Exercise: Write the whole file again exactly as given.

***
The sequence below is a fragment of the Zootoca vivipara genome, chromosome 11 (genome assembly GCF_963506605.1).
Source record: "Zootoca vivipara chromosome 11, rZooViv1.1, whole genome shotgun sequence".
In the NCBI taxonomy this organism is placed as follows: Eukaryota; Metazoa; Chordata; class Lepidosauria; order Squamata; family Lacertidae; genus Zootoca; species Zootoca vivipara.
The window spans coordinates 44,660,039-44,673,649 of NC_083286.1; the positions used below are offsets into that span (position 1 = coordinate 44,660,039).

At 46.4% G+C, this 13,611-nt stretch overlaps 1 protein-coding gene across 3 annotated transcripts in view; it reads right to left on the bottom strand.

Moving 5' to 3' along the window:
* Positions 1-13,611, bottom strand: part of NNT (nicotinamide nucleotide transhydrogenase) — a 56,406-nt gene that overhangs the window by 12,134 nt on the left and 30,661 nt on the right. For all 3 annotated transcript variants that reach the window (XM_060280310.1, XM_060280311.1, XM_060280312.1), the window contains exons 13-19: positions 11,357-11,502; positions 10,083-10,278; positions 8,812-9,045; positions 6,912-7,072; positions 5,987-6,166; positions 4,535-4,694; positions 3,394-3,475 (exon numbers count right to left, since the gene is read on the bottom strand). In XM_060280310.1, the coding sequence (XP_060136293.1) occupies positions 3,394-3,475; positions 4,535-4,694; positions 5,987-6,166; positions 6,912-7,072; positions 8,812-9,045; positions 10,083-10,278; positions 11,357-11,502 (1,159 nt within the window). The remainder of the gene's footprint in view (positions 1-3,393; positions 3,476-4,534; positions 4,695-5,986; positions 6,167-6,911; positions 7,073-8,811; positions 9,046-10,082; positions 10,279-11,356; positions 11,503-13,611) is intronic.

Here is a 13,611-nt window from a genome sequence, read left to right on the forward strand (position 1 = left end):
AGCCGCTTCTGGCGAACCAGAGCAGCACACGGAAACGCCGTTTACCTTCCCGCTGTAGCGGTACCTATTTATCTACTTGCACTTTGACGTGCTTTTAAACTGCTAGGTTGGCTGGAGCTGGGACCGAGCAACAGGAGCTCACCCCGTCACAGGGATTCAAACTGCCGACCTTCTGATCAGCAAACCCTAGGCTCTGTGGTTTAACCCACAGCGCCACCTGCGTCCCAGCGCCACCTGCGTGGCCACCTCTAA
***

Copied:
The sequence below is a fragment of the Zootoca vivipara genome, chromosome 11 (genome assembly GCF_963506605.1).
Source record: "Zootoca vivipara chromosome 11, rZooViv1.1, whole genome shotgun sequence".
In the NCBI taxonomy this organism is placed as follows: Eukaryota; Metazoa; Chordata; class Lepidosauria; order Squamata; family Lacertidae; genus Zootoca; species Zootoca vivipara.
The window spans coordinates 44,660,039-44,673,649 of NC_083286.1; the positions used below are offsets into that span (position 1 = coordinate 44,660,039).

At 46.4% G+C, this 13,611-nt stretch overlaps 1 protein-coding gene across 3 annotated transcripts in view; it reads right to left on the bottom strand.

Moving 5' to 3' along the window:
* Positions 1-13,611, bottom strand: part of NNT (nicotinamide nucleotide transhydrogenase) — a 56,406-nt gene that overhangs the window by 12,134 nt on the left and 30,661 nt on the right. For all 3 annotated transcript variants that reach the window (XM_060280310.1, XM_060280311.1, XM_060280312.1), the window contains exons 13-19: positions 11,357-11,502; positions 10,083-10,278; positions 8,812-9,045; positions 6,912-7,072; positions 5,987-6,166; positions 4,535-4,694; positions 3,394-3,475 (exon numbers count right to left, since the gene is read on the bottom strand). In XM_060280310.1, the coding sequence (XP_060136293.1) occupies positions 3,394-3,475; positions 4,535-4,694; positions 5,987-6,166; positions 6,912-7,072; positions 8,812-9,045; positions 10,083-10,278; positions 11,357-11,502 (1,159 nt within the window). The remainder of the gene's footprint in view (positions 1-3,393; positions 3,476-4,534; positions 4,695-5,986; positions 6,167-6,911; positions 7,073-8,811; positions 9,046-10,082; positions 10,279-11,356; positions 11,503-13,611) is intronic.

Here is a 13,611-nt window from a genome sequence, read left to right on the forward strand (position 1 = left end):
AGCCGCTTCTGGCGAACCAGAGCAGCACACGGAAACGCCGTTTACCTTCCCGCTGTAGCGGTACCTATTTATCTACTTGCACTTTGACGTGCTTTTAAACTGCTAGGTTGGCTGGAGCTGGGACCGAGCAACAGGAGCTCACCCCGTCACAGGGATTCAAACTGCCGACCTTCTGATCAGCAAACCCTAGGCTCTGTGGTTTAACCCACAGCGCCACCTGCGTCCCAGCGCCACCTGCGTGGCCACCTCTAA